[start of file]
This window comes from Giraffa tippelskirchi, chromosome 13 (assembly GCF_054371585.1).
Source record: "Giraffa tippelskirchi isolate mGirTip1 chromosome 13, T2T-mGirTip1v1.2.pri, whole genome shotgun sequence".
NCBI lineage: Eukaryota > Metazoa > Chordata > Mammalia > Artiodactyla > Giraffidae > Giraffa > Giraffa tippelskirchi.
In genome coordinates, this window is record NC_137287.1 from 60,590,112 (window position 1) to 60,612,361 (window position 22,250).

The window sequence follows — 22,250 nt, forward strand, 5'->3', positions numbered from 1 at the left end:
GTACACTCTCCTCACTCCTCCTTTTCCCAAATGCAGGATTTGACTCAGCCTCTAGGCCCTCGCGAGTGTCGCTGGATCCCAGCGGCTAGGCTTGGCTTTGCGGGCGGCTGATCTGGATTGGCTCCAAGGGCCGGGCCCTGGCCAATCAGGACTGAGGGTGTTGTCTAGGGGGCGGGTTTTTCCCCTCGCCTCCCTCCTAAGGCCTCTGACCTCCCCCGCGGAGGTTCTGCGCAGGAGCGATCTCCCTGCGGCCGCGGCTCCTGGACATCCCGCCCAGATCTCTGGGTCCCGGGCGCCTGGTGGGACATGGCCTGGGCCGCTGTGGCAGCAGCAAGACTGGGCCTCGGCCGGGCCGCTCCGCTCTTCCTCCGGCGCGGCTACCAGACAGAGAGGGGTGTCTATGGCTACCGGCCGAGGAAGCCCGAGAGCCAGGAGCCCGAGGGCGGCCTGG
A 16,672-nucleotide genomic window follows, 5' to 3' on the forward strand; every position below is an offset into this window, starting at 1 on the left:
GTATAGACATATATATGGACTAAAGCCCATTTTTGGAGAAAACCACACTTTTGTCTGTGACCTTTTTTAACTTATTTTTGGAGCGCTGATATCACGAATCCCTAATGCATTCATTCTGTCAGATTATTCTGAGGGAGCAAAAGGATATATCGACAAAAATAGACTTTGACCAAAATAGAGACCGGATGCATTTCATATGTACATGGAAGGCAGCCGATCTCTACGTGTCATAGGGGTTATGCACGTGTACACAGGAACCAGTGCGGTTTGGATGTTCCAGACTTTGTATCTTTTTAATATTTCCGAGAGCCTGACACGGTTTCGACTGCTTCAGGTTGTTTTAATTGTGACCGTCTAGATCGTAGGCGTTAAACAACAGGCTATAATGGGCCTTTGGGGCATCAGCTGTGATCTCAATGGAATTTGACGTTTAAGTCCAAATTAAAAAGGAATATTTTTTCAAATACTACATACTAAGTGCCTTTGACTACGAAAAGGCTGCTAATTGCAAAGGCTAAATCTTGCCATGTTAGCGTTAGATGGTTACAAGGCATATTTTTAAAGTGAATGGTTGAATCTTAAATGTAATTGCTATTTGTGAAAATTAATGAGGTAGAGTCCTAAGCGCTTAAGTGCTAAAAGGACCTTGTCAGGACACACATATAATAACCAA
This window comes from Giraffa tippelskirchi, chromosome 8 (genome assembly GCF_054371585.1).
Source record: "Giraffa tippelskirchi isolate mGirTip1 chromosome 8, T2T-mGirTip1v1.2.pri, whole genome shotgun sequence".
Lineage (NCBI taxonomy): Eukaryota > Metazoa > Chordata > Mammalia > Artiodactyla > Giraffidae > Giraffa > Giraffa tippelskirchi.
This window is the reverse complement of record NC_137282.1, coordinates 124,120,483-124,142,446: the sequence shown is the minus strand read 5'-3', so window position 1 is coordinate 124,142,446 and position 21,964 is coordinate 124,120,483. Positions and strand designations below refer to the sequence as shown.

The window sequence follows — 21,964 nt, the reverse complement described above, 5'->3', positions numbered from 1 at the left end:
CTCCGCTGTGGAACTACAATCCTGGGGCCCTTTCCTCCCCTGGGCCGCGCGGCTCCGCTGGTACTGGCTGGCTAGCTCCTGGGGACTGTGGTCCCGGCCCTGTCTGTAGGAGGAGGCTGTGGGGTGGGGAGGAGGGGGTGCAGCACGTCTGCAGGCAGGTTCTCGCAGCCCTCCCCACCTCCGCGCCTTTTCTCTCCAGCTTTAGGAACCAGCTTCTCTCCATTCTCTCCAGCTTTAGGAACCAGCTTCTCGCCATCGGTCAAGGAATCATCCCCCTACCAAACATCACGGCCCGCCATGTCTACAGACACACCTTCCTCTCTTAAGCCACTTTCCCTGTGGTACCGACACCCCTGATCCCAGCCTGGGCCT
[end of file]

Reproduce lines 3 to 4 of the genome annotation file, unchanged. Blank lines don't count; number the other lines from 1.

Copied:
NCBI lineage: Eukaryota > Metazoa > Chordata > Mammalia > Artiodactyla > Giraffidae > Giraffa > Giraffa tippelskirchi.
In genome coordinates, this window is record NC_137287.1 from 60,590,112 (window position 1) to 60,612,361 (window position 22,250).